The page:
He also ordered an investigation into reports of “ghost scholars” and fly-by-night schools that may have dipped their hands into some P5.6 billion in Tesda scholarship funds in the past two years.
“We have a very big budget [for training], but we only have a 20-percent absorption rate. It’s unacceptable,” Villanueva told the Inquirer.
Tesda figures showed that of the 743,465 enrolled in Tesda training centers and partner schools from 2008 to 2009, only 113,710 or 15 percent found employment after graduation.
The worst absorption rates were seen in Region 4B or Mimaropa (Marinduque, Occidental Mindoro, Oriental Mindoro, Romblon and Palawan) and the Autonomous Region in Muslim Mindanao (Basilan, Sulu, Tawi-Tawi, Maguindanao, Lanao del Sur and the City of Marawi), where less than 2 percent of Tesda scholars were able to get jobs after training.
Central Visayas rated highest with a 69-percent absorption rate as 22,370 of 32,351 enrollees were able to secure employment after graduation.
According to government reports, Tesda spent some P5.6 billion to sustain the scholarships from 2008 to 2009. Before Villanueva assumed office, Tesda had also made a commitment to release another P1 billion, even though no more funds were available.
“We will have to intensively review the system to find out what we’re doing wrong,” said Villanueva, adding that skills and competencies offered in the training programs must be raised to ensure better chances of employment.
Villanueva said he had received reports that several training schools were making claims for nonexistent or “ghost scholars,” while some had illegitimate or fly-by-night operations.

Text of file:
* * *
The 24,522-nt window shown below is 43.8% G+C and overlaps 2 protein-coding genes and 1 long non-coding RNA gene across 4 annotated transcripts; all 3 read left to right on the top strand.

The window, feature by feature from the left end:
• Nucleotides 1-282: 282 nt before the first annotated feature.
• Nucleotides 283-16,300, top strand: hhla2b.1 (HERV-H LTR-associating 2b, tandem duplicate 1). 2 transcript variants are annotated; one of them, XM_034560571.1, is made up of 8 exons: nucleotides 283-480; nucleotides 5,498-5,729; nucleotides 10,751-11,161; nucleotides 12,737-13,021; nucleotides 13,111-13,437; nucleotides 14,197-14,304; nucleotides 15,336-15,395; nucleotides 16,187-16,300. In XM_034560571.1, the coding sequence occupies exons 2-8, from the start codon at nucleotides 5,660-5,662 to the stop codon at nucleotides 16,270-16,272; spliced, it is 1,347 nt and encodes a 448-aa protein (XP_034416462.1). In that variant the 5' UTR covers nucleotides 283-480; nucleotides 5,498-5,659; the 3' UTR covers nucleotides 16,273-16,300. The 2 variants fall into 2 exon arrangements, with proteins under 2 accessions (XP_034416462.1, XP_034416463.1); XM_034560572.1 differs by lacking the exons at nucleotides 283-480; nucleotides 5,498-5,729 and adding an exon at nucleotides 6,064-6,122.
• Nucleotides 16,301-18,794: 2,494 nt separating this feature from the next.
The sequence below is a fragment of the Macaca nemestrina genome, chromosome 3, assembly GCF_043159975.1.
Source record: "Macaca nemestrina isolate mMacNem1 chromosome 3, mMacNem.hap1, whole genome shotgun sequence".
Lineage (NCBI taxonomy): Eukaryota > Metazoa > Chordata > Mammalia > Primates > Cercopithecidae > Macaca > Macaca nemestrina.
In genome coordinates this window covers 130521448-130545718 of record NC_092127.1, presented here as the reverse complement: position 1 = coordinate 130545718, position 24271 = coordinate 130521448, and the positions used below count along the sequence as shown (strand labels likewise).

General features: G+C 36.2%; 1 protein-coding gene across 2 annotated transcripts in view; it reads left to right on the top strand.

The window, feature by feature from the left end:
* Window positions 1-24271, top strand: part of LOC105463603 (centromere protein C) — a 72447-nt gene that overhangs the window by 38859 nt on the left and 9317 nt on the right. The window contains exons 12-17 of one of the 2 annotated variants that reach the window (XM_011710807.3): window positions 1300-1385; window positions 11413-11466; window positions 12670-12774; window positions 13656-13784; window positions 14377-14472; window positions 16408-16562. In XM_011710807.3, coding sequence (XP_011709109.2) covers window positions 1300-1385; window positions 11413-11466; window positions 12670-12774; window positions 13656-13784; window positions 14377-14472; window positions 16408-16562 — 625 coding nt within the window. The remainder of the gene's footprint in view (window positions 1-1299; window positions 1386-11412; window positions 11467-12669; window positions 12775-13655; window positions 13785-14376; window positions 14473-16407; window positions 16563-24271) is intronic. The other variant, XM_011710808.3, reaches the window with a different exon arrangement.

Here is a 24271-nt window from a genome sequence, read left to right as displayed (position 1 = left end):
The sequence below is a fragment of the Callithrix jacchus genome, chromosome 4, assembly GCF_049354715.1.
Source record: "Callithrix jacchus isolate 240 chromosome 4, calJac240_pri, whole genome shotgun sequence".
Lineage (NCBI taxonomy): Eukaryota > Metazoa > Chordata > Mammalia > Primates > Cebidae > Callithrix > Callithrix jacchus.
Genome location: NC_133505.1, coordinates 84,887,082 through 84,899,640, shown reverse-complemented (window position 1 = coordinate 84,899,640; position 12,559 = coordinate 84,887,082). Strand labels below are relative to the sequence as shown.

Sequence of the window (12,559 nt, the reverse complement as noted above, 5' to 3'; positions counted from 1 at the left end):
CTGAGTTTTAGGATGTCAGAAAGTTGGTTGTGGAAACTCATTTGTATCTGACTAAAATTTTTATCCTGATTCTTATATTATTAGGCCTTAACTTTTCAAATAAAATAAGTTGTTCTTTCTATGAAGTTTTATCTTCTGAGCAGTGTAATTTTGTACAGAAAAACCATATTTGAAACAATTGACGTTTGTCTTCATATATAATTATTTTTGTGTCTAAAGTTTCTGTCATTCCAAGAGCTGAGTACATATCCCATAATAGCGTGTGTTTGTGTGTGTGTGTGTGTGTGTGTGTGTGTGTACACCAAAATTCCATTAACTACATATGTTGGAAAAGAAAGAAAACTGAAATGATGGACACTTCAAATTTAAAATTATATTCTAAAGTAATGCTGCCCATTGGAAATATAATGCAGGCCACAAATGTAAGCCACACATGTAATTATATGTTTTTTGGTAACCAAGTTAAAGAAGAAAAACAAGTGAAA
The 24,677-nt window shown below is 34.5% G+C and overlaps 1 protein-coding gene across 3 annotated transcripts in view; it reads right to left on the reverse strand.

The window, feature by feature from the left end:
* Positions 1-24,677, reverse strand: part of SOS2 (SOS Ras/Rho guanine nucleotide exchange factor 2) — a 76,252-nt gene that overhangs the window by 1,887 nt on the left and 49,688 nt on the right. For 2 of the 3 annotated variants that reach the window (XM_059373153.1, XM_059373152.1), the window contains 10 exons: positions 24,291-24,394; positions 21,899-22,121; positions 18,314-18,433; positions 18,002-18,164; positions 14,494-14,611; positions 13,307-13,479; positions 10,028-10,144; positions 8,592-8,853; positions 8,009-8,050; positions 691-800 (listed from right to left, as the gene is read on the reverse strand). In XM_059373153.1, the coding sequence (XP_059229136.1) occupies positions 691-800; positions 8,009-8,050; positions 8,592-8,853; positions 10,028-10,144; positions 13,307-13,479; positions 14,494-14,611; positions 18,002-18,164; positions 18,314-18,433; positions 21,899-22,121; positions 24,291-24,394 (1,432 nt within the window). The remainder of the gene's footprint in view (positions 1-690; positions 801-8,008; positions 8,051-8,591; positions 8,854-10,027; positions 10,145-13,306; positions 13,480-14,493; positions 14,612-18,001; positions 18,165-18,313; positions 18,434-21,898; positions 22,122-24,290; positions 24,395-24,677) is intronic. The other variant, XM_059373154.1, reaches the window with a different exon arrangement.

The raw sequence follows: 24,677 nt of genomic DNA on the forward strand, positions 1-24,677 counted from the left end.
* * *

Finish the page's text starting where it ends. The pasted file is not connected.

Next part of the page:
He said many schools had been nagging him to release their allocated funds but he had discovered that the funds had already been used.
He has ordered an investigation into why the additional P1-billion scholarship fund was approved when the budget had already been spent.
“We have to look at the schools because there are reports—and I hope it’s not true—that a lot of these schools are fly-by-night,” he said.
Villanueva said reports also claimed that some schools, even legitimate ones, cut funds for scholars or filed claims for nonexistent or “ghost scholars.”
“With that, even the (genuine) scholars are affected. I’m sure many are legitimate but they never get the money. Right now, I still can’t say who is to blame but after the investigation, we will recommend what should be done,” he said.
On his first day in office, Villanueva canceled two suspicious procurement contracts worth a total of P112 million. He said the allocations apparently involved ghost delivers and overpriced items.
© 2019 - Developed by: TESDA Planning Office - Labor Market Information Division